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Redeeming the Wait: Conference #1

December 10, 2011

Starting on the adpotion journey automatically thrust us into a world we knew nothing about. Did you know there is an entire world of blogs, conferences, books, articles, experts and interactions between all manner of orphan care advocates, whether that be adoptive parents, social workers, pastors, just to name a few? I certainly did not. But at some point during the wait, we realized we needed to start tapping into this world to find out what resources were available to help us, not just with the adoption process, but the lifetime of parenting that would follow. Now, if you know anything about me, you know that I am a giant nerd and I love to learn. I love to sit in class and take notes and ask questions and get answers. So, I started following blogs and put myself on mailing lists so that I would know when conferences or trainings were coming to my town. After months of notifications from various sources, I finally found a conference that was close enough that I could drive. It was the Hope for Orphans Institute   in Dallas. The subject matter sounded a little intimidating, covering subjects such as at-risk and disrupted adoptions. And yet, after looking at the list of experts who would be speaking, I knew the information taught would be so invaluable that I just had to go.

Upon arriving, I quickly realized I was just about the only pre-adoptive “waiting” parent there. Almost everyone else was an adoption professional (social worker, counselor, therapist, etc.) or a current adoptive parent, in the trenches, dealing with difficult circumstances with their kids. So I just listened. And I learned a ton. As speakers explained their work with foster and adopted children, including the range of difficult behaviors the kids display as a result of the trauma experienced in their past, I realized that Tim and I are going to have our work cut out for us. Please don’t misunderstand. I would never say that every single adopted child will be more difficult to parent than a biological child simply because of their adoption. That’s a common misconception and absolutely untrue. But what this conference taught me is that children who have experienced neglect, trauma, abuse, loss and grief, as the children coming from foster care and orphanages sometimes have, have a great number of scars on their hearts, some of them hidden, that parents and caregivers must be diligent to be sensitive to in order to help their children heal.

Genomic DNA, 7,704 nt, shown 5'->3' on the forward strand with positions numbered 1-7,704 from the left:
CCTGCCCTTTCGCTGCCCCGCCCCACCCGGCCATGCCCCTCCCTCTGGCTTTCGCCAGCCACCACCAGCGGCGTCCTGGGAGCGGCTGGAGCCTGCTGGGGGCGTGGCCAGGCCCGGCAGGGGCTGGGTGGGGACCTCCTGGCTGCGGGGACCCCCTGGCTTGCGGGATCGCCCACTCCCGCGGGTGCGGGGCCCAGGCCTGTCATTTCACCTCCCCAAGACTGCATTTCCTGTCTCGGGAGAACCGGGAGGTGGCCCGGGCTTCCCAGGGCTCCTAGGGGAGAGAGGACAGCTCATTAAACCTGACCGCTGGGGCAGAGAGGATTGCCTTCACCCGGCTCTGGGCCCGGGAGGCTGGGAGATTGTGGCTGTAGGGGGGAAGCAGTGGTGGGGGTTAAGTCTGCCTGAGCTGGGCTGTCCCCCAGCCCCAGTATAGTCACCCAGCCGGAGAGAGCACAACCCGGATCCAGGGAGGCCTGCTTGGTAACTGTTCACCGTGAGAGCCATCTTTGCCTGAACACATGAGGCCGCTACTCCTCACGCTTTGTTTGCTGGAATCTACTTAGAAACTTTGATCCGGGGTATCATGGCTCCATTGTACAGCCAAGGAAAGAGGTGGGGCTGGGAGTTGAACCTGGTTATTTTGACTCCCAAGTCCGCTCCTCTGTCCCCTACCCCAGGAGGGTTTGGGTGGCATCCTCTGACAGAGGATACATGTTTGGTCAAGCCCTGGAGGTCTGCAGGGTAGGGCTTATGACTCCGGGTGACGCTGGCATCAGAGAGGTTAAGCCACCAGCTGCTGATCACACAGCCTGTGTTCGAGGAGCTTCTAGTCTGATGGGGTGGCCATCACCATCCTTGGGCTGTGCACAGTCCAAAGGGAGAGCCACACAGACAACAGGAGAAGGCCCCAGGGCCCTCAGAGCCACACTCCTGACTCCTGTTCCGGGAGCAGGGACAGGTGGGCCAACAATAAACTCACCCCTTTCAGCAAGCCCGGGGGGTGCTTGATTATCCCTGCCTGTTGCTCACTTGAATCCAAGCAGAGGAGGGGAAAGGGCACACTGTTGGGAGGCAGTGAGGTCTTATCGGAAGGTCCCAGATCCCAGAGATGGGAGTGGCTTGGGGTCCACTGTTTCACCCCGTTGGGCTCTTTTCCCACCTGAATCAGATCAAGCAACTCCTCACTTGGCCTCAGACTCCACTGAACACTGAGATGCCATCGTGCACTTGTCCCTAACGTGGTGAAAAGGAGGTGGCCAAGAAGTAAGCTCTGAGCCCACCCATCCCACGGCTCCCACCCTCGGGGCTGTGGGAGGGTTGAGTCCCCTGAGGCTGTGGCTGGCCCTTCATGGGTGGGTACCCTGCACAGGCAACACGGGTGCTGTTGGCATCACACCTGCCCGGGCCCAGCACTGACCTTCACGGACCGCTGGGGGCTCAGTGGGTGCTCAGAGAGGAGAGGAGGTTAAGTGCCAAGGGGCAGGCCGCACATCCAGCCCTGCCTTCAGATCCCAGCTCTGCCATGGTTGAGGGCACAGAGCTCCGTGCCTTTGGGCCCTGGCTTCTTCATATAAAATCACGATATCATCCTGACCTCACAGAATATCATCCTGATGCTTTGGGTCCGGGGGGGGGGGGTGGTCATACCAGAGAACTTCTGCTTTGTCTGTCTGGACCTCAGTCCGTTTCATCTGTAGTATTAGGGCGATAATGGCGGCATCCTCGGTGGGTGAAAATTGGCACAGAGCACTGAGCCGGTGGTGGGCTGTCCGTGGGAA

I am grateful for the work of Hope for Orphans and how they are serving the church by equipping those in the body of Christ to know how to serve and love the children from hard places in their midst. I am grateful for their willingness to put on this conference and talk about some of the hardest issues faced by these children and their parents, providing vital information, support and care to those in these situations.

After I got home, I was talking to Tim a mile a minute about what I learned, and I told him that it was strange because I felt like all the things I was telling him should make me afraid. I mean, I learned a lot of hard things and heard some really sad stories about children who have abuse and neglect in their past and how it affects them. Shouldn’t that “scare us away?” But it didn’t. It certainly opened my eyes and gave me a desire to learn and become more informed and equipped to love and parent my child in such a way as to help them heal. It certainly let me know that I have work to do, that this will be hard, likely the hardest thing we’ve ever done. And yet in the midst of all that, I just felt peace. I knew that this is what God had called us to and that He would equip us and give us all the strength, wisdom and grace we need for the journey.

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